How to Start Investing in the New Year
If you’ve been putting a little money aside from each paycheck you already know the importance of saving. But what about investing? Some people cringe at the thought of putting their money into the stock market in fear of losing their savings. However as a Financial Planner I can tell you that it doesn’t always happen that way.
Investing is just like the news, you only hear about the bad things. The world was quick to jump on the market crash of 2008 and why investors should be weary of where they put their money. We very rarely hear about the success stories. The truth is not everyone who invested money lost it all and neither will you, if you invest wisely.
If you want to start investing this year here’s a step by step guide on how to get started:
Find room in your budget
One of the biggest mistakes you can make when starting to invest is to jump in feet first and invest lump sums of money at one time, especially money that you may not have. When clients come to see me and ask to apply for a loan so they can invest I always ask them “Why would you get into debt for something you don’t even know you like?” That just doesn’t make smart financial sense.
Find room in your monthly budget to invest money you already have. Once you are comfortable you can invest larger sums of money such as your year-end bonus or tax refund. But don’t get into debt for investing.
Set up automatic payments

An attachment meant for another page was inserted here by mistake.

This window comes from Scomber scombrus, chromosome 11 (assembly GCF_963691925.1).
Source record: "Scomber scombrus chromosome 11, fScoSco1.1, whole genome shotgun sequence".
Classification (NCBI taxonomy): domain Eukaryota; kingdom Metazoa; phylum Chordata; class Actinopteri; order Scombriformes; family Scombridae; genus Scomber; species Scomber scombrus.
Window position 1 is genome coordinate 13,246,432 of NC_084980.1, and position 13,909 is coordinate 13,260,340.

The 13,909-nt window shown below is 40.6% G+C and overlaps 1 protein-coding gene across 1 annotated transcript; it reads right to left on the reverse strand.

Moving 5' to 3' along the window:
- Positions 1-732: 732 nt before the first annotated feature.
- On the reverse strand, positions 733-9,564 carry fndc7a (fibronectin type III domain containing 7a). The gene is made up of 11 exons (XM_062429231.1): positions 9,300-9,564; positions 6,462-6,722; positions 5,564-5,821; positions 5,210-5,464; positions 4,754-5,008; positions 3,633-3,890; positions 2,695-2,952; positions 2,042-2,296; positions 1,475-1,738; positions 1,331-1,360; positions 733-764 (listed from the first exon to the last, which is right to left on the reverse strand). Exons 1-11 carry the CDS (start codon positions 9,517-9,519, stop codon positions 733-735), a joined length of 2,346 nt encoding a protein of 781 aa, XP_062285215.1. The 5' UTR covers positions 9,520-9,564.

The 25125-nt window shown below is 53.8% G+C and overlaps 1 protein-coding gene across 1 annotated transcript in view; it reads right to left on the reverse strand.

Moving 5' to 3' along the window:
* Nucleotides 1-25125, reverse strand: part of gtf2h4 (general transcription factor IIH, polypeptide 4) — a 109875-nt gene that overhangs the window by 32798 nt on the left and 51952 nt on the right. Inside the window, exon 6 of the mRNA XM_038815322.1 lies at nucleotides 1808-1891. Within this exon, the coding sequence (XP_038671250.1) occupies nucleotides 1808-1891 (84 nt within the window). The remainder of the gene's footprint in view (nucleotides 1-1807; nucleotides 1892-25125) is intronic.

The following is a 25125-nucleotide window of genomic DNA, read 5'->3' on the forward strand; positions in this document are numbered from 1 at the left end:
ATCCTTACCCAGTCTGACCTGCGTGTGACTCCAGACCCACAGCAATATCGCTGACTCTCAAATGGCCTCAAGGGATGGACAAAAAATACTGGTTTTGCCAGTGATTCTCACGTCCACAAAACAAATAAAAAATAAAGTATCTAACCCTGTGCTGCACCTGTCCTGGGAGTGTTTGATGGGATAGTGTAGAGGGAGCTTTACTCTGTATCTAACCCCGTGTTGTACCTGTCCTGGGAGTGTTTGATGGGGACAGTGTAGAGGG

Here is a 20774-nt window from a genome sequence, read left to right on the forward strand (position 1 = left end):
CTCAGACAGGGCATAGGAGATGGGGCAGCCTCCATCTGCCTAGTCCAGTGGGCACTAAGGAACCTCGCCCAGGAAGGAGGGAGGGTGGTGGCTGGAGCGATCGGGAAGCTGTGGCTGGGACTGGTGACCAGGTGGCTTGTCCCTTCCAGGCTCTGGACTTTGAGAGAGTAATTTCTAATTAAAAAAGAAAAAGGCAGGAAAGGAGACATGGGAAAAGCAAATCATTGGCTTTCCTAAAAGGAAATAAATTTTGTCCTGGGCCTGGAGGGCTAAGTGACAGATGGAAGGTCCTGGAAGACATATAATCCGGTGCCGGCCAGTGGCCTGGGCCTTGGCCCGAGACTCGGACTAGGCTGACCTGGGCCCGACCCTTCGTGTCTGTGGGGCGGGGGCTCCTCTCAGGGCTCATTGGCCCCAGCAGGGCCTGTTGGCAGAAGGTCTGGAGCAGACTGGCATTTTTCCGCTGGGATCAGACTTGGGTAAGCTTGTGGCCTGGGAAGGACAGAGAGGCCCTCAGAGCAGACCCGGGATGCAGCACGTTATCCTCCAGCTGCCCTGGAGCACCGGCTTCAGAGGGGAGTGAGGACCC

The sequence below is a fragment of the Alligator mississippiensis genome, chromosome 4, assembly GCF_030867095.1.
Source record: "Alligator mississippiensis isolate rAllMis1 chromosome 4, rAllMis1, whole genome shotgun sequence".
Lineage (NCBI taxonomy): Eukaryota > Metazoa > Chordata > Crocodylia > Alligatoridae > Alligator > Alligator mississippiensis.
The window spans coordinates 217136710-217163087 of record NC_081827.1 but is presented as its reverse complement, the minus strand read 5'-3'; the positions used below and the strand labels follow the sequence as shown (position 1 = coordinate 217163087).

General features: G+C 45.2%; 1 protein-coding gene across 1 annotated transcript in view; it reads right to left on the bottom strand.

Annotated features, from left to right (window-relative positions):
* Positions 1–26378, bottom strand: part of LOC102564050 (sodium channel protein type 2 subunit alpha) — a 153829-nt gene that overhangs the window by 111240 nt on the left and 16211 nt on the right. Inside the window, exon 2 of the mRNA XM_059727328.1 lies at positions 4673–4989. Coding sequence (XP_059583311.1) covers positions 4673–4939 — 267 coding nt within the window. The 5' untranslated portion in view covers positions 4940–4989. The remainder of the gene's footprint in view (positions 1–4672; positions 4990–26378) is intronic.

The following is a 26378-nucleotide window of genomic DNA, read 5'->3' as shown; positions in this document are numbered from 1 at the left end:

Just as investing a lump sum of money is not a good idea for your pocketbook, it’s also not a good idea for your investment strategy. When you purchase investments in lump sums you buy the investment at one price – what if that price is high?
Making a profit with investing comes when you buy low and sell high. So it just makes sense to purchase investments regularly, over time to average out your cost. Set up automatic payments to purchase investments with your pay checks or once a month, this will help you save regularly and buy into the market at different times as well as different prices.
There are a ton of investment options available to new investors. You don’t need to put all (or any) of your hard earned money into high risk investments. Start conservatively with a low risk, interest-bearing investment such as a bond mutual fund or ETF. I’m also a huge fan of buying index funds because the cost is lower since they follow a stock market index and are not actively managed.
Once you are comfortable with the fluctuations in the value of your investments compared to the market performance you can start to diversify and buy additional investments. But that comes later and with the advice of a professional.
Talk to a professional
How you choose to invest is an individual decision, that’s why it’s called personal finance. You may have a different risk tolerance than your best friend and she may have a longer time horizon than you do; therefore you each need different investments.
Talking to a professional (like a financial planner) can help find the best investment options for you and your personal goals.
If you’re a seasoned investor, what advice can you give to beginners?